if (post == null)
		return new HttpNotFoundResult();

    return View(MVC.Views.Frontend.Blog.BlogPost, post);
}

Let's dissect this action starting by its route. It will handle URLs of pattern year/month/day/dasherized-article, but as its controller has a routeprefix, it will actually be /blog/year/month/day/dasherized-article.

We specify some constraints for year, month, day parameters. They all need to be of integer type (e.g. digits) and have a constant length (4 or 2).

We call the remaining part of URL that will contain dasherized article key as pathInfo.

It's possible to also set constraint for last parameter using a regex string, but i choose to check it manually.

Hypenated is a regex which will ensure that pathInfo will only contain letters, digits and dashes. If it is not, i return a HTTP 404.

My blog article key (some kind of ID) is a filename without extension, like 2016-12-14-hello-world. Thus, i take action parameters and concat them with dashes to get the actual article key.

Then i call my helper method to get a post by its key (GetBlogPost).

Finally, return my BlogPost view with post object as its model.

BlogPost Class

This is a simple type that will hold information about an article.

public class BlogPost
{
    public DateTime Date { get; set; }
    public string Title { get; set; }
    public string Description { get; set; }
    public string Author { get; set; }
    public string[] Categories { get; set; }
    public string HtmlContent { get; set; }
}

We use this as a model for our BlogPost view.

OK, but we only have a file name. We might get Date information from its first 10 characters. Where do we get these other information from?

Storing Metadata For Blog Posts

As we are not using any database, the most natural choice to store metadata about an article is inside the markdown file itself.

The article you are currently reading starts with this content:

---
title: Welcome to Serenity Blog
description: It was clear for some time that Serenity.is needed its own blog where i could share some news, tips and so on with the community. After some evaluation and planning, I decided to develop a quick and dirty one for myself. Here is the story and step by step how-to.
author: Volkan Ceylan
---

## What Makes a Basic Blog Post?

A blog post should have a *Author*, *Title*, *Description* (excerpt), *Date Posted* and *Post Body* at minumum.
...
...

Metadata is marked with three dashes (---). I am parsing title, description, and author metadata from this MarkDown file with a very basic (and lame) parser which we will see soon.

GetBlogPost Method

This is the actual method that will load a blog post, given its key, from corresponding Markdown file, parse metadata, and return a BlogPost object:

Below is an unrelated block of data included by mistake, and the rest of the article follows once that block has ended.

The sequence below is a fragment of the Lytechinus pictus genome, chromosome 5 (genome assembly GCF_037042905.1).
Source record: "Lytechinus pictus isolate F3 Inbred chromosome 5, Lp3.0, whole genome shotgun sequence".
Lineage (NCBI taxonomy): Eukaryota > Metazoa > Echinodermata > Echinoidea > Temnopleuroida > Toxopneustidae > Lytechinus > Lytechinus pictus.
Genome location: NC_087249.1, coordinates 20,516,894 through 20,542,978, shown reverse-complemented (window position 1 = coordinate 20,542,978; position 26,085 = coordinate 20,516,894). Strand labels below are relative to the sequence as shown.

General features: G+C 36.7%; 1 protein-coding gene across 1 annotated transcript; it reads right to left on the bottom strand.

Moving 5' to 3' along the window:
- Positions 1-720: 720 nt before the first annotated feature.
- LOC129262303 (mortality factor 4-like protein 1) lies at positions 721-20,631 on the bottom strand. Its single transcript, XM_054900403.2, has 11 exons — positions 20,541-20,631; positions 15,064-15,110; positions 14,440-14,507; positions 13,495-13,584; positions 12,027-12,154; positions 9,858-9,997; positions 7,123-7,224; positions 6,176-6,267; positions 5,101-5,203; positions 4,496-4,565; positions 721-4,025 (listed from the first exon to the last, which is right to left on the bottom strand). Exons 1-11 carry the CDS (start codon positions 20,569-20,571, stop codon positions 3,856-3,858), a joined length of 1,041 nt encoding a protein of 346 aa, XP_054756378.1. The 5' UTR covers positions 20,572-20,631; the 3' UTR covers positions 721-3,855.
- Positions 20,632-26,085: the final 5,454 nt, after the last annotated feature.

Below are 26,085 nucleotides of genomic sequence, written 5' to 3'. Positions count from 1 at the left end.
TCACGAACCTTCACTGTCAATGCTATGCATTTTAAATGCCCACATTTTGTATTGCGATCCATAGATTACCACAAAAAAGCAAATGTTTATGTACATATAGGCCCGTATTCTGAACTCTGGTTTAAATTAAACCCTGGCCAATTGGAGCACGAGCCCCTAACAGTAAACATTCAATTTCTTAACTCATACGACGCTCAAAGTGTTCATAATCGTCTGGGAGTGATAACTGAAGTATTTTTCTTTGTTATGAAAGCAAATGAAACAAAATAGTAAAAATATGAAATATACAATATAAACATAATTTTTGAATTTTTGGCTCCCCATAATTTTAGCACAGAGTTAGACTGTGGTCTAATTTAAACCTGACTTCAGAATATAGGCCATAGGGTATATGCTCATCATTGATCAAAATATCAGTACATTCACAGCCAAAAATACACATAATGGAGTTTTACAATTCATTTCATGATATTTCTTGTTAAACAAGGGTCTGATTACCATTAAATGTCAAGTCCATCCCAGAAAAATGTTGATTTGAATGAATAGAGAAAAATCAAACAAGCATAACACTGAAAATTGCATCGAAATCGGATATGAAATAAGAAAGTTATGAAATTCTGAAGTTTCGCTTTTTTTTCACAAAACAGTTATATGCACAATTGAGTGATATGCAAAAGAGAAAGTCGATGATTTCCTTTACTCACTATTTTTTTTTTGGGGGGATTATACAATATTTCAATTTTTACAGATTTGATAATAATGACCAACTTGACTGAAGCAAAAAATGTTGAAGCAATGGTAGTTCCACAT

private BlogPost GetBlogPost(string key)
{
    if (string.IsNullOrEmpty(key) || !Hypenated.IsMatch(key))
        return null;

    key = key.ToLowerInvariant();

    return LocalCache.Get("BlogPost:" + key, TimeSpan.Zero, () =>
    {
		// ... we'll dissect here soon
	});
}

I'm a bit paranoid about security, so i check here that key is valid dasherized string, containing no dangerous characters.

Then, we are ignoring case by lowercasing the key.

It should be enough to parse a blog post once, and cache the result, as long as source file doesn't change. So, i'm using a LocalCache.Get call here, to cache blog posts by their keys infinitely.

Let's enter the part between LocalCache.Get braces:

var root = Server.MapPath("~/BlogPosts/");

var path = root + key + ".md";
if (!System.IO.File.Exists(path))
    return (BlogPost)null;

if (key.Length < 11)
    return null;

DateTime date;
if (!DateTime.TryParseExact(key.Substring(0, 10), "yyyy-MM-dd",
        CultureInfo.InvariantCulture, DateTimeStyles.None, out date))
    return null;

var post = new BlogPost();
post.Date = date;
post.Title = key.Substring(11);

As i said, i'm storing posts under a BlogPosts folder, we use Server.MapPath to get its absolute path.

Then we check if there is actually such a file with given key.

To be sure that it starts with the date for article, we use DateTime.TryParseExact.

Next, we create the BlogPost object and populate its basic information, e.g. Date and default title extracted from the file name.

Extracting Metadata from MarkDown File

Here comes my basic parser for metadata:

var lines = System.IO.File.ReadAllLines(path).ToList();
var dashes = lines.FindIndex(x => x.IsTrimmedSame("---"));
if (dashes < 0 || (lines.Take(dashes).Any(x => !x.IsTrimmedEmpty())))
    return null;

var endDashes = lines.FindIndex(dashes + 1, x => x.IsTrimmedSame("---"));